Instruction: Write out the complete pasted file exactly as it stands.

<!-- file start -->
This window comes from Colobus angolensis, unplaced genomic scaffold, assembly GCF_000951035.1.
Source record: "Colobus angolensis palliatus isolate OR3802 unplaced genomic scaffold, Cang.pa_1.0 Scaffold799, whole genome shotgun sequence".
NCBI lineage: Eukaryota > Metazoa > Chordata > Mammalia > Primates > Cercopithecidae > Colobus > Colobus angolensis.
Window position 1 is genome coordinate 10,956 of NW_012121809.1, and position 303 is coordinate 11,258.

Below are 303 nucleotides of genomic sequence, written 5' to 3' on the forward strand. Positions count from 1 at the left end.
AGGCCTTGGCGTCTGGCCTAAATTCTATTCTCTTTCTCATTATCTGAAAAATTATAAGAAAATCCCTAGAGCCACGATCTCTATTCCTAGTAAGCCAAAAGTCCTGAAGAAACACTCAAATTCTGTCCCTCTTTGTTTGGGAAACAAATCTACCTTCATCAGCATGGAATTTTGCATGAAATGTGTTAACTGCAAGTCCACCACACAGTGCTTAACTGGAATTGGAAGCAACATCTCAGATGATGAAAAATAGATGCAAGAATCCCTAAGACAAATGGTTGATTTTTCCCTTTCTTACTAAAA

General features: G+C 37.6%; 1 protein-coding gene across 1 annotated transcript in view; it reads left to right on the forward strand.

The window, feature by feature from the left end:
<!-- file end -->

This window comes from Colobus angolensis, unplaced genomic scaffold, assembly GCF_000951035.1.
Source record: "Colobus angolensis palliatus isolate OR3802 unplaced genomic scaffold, Cang.pa_1.0 Scaffold799, whole genome shotgun sequence".
NCBI lineage: Eukaryota > Metazoa > Chordata > Mammalia > Primates > Cercopithecidae > Colobus > Colobus angolensis.
Window position 1 is genome coordinate 10,956 of NW_012121809.1, and position 303 is coordinate 11,258.

Below are 303 nucleotides of genomic sequence, written 5' to 3' on the forward strand. Positions count from 1 at the left end.
AGGCCTTGGCGTCTGGCCTAAATTCTATTCTCTTTCTCATTATCTGAAAAATTATAAGAAAATCCCTAGAGCCACGATCTCTATTCCTAGTAAGCCAAAAGTCCTGAAGAAACACTCAAATTCTGTCCCTCTTTGTTTGGGAAACAAATCTACCTTCATCAGCATGGAATTTTGCATGAAATGTGTTAACTGCAAGTCCACCACACAGTGCTTAACTGGAATTGGAAGCAACATCTCAGATGATGAAAAATAGATGCAAGAATCCCTAAGACAAATGGTTGATTTTTCCCTTTCTTACTAAAA

General features: G+C 37.6%; 1 protein-coding gene across 1 annotated transcript in view; it reads left to right on the forward strand.

The window, feature by feature from the left end: